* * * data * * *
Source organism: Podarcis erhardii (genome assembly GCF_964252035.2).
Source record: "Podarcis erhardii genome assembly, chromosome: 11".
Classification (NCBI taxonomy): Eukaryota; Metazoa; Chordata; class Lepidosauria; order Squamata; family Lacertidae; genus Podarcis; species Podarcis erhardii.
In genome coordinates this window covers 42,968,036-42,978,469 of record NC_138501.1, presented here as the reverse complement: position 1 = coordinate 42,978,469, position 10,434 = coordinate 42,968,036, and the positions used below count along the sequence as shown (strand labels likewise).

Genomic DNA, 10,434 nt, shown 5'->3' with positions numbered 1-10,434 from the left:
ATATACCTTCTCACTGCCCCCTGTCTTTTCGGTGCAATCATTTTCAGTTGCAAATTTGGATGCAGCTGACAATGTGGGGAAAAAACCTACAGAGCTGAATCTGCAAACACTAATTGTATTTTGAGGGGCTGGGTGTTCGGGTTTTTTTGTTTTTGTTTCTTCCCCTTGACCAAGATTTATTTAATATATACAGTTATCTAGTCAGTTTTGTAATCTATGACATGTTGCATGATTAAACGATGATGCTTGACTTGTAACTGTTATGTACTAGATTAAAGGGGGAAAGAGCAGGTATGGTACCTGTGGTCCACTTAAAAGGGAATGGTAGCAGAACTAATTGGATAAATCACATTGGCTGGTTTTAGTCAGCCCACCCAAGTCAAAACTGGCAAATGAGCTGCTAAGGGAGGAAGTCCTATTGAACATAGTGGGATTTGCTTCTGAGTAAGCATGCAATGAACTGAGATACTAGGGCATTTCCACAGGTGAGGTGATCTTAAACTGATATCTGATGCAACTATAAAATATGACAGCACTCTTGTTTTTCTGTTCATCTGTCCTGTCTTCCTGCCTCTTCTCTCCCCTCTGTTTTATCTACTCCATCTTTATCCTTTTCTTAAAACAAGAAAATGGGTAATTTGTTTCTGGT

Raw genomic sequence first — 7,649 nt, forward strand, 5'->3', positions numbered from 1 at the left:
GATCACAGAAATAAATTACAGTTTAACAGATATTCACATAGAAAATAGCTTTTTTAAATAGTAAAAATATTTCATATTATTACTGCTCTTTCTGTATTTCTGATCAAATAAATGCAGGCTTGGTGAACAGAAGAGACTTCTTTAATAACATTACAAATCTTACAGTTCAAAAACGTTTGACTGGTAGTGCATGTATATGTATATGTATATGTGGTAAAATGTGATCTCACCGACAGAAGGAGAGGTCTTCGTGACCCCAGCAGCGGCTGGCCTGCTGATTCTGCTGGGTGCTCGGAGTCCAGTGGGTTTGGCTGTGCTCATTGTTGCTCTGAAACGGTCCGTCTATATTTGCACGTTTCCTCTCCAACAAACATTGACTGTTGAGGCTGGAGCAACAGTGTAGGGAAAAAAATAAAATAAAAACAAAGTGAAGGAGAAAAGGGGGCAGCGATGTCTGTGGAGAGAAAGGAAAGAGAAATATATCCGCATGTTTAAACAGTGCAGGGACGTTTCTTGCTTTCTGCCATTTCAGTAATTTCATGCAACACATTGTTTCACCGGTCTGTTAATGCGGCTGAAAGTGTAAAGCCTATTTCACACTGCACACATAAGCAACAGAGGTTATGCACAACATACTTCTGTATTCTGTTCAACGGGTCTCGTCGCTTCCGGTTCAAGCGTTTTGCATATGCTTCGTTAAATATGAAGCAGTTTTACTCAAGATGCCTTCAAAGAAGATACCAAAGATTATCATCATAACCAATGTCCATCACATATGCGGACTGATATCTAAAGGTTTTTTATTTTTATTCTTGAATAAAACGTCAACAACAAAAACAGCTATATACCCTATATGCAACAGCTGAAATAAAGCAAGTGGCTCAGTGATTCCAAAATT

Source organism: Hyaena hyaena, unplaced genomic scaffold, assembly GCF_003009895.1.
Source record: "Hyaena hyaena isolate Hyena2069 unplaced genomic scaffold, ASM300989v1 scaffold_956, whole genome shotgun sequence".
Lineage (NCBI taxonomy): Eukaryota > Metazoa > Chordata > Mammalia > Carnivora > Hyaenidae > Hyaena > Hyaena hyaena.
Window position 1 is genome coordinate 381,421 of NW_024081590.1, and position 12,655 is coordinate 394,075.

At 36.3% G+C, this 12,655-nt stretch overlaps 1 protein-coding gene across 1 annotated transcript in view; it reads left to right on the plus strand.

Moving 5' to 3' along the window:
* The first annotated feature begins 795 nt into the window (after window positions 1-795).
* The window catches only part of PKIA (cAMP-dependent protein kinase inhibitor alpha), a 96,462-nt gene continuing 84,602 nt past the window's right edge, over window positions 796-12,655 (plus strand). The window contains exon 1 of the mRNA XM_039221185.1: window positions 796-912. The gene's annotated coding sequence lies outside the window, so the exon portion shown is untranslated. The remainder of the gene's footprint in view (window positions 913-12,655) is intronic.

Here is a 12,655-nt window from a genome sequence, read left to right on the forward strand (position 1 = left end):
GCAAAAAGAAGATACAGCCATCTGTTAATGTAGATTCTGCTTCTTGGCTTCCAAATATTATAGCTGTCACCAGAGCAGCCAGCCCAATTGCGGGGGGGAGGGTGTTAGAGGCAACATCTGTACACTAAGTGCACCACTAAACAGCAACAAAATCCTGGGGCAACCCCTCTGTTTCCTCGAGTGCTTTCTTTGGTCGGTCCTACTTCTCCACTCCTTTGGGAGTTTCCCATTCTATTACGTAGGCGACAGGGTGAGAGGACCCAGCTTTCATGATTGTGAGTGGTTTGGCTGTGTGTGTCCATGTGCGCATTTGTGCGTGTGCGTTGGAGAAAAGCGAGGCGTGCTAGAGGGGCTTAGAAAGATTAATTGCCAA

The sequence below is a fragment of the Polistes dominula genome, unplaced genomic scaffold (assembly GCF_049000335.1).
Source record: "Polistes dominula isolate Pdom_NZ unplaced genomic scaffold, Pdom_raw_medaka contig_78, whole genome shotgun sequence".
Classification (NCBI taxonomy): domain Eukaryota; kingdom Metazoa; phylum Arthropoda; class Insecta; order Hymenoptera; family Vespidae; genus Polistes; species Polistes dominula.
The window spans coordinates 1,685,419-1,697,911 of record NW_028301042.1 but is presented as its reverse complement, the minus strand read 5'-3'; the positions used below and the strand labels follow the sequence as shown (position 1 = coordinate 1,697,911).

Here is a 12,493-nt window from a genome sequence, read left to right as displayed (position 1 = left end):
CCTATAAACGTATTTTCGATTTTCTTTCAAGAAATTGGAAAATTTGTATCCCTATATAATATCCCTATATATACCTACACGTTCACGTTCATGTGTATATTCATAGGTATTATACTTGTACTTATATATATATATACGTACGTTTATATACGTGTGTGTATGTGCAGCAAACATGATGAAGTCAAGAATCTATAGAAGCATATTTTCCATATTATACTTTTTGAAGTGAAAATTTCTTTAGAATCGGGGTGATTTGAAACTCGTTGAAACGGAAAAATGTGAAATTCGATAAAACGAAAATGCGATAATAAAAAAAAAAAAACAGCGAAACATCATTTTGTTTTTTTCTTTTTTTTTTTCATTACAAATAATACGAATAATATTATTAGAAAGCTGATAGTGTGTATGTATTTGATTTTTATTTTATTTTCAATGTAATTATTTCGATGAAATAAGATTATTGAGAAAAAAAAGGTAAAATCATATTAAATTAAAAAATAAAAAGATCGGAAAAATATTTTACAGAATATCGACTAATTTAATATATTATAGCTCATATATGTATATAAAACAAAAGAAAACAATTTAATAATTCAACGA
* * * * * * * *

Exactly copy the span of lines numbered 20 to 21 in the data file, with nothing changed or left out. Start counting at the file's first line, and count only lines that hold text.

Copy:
Source record: "Polistes dominula isolate Pdom_NZ unplaced genomic scaffold, Pdom_raw_medaka contig_78, whole genome shotgun sequence".
Classification (NCBI taxonomy): domain Eukaryota; kingdom Metazoa; phylum Arthropoda; class Insecta; order Hymenoptera; family Vespidae; genus Polistes; species Polistes dominula.